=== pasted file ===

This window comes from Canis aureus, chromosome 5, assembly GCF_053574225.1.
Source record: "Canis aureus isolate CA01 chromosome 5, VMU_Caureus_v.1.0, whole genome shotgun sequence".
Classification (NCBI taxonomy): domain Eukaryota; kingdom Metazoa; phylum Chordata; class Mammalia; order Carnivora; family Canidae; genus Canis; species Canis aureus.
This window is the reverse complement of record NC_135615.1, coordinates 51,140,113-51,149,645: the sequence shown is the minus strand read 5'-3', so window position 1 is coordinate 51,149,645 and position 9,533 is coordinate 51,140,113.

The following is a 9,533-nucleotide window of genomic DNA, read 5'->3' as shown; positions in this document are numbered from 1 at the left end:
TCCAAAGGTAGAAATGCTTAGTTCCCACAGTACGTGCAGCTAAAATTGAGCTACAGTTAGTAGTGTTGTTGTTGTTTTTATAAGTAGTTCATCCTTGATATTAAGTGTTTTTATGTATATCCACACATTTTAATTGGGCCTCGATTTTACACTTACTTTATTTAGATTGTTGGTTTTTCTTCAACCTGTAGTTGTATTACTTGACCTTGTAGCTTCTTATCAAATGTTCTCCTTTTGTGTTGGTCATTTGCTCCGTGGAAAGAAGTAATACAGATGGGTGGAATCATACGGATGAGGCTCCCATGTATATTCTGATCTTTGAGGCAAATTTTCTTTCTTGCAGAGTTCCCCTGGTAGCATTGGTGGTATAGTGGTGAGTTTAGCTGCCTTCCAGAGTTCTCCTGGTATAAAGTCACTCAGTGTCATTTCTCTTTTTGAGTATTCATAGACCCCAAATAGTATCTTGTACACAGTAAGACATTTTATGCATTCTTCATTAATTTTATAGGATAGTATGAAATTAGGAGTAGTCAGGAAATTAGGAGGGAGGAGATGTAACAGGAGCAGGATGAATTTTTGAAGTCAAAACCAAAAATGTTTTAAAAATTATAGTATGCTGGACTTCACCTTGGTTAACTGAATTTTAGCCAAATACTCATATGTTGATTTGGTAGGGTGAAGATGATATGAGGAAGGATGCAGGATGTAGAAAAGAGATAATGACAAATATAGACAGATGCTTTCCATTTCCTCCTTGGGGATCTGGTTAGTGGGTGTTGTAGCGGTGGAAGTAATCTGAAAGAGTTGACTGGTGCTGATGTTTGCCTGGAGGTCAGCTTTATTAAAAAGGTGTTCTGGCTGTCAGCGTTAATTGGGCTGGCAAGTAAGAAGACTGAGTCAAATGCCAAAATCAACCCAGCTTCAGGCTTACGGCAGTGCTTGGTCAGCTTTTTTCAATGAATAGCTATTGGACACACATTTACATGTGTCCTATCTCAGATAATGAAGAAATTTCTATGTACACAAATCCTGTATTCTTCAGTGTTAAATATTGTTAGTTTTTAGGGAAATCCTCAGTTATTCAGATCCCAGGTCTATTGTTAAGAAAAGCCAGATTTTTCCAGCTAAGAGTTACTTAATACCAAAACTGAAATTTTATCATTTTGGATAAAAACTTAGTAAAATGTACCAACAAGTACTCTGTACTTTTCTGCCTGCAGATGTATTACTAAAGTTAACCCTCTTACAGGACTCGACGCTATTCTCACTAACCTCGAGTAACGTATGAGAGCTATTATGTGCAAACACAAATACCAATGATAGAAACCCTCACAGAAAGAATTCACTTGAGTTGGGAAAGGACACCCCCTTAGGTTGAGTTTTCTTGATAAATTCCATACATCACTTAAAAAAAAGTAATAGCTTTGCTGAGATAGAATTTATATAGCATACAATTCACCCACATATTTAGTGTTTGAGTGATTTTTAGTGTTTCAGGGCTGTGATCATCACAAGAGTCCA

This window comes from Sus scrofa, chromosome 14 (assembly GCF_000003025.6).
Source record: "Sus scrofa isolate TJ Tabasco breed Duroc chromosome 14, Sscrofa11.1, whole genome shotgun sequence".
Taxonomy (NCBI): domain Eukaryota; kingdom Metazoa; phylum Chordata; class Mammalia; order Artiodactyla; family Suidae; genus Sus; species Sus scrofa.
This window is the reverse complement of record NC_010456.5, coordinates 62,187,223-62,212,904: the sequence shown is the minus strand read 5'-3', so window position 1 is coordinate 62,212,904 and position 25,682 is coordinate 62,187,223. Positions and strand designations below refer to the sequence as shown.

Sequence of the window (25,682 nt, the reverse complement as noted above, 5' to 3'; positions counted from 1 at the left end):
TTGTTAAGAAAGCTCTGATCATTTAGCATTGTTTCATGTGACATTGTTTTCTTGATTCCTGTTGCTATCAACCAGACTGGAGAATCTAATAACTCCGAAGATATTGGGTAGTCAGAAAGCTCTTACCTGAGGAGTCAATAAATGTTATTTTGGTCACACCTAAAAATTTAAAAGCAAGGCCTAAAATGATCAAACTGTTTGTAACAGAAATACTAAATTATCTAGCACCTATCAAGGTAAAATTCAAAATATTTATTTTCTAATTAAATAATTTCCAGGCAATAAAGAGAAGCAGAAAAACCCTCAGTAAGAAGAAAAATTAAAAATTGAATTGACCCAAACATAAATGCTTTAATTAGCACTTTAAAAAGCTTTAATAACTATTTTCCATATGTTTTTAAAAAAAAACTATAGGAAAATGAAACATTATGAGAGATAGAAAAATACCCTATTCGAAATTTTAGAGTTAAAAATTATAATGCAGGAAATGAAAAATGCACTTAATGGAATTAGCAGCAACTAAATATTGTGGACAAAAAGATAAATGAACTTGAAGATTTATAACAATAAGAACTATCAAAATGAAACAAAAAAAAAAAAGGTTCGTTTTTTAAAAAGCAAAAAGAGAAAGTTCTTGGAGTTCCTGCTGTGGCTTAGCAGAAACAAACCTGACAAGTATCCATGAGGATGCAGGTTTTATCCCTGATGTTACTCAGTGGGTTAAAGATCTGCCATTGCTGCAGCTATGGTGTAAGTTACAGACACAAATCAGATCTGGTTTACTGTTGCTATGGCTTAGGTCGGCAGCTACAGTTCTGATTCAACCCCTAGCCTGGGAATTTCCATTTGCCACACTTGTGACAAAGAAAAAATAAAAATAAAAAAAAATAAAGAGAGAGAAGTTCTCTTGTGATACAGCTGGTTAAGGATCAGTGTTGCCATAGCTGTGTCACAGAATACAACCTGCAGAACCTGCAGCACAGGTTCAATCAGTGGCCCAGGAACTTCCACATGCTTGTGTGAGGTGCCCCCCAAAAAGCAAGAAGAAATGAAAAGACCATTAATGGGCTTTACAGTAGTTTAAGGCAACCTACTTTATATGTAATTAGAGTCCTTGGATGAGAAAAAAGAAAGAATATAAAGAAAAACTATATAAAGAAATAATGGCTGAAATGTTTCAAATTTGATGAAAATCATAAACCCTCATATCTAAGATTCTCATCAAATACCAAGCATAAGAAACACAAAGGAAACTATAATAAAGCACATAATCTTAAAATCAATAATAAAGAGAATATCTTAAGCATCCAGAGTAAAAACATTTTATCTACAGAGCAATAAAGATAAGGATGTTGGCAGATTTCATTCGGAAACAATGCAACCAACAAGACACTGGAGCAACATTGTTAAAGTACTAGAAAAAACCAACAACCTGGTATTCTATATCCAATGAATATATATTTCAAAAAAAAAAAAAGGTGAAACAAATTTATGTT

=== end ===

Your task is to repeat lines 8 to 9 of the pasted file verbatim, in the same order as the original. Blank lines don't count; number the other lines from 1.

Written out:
Source record: "Sus scrofa isolate TJ Tabasco breed Duroc chromosome 14, Sscrofa11.1, whole genome shotgun sequence".
Taxonomy (NCBI): domain Eukaryota; kingdom Metazoa; phylum Chordata; class Mammalia; order Artiodactyla; family Suidae; genus Sus; species Sus scrofa.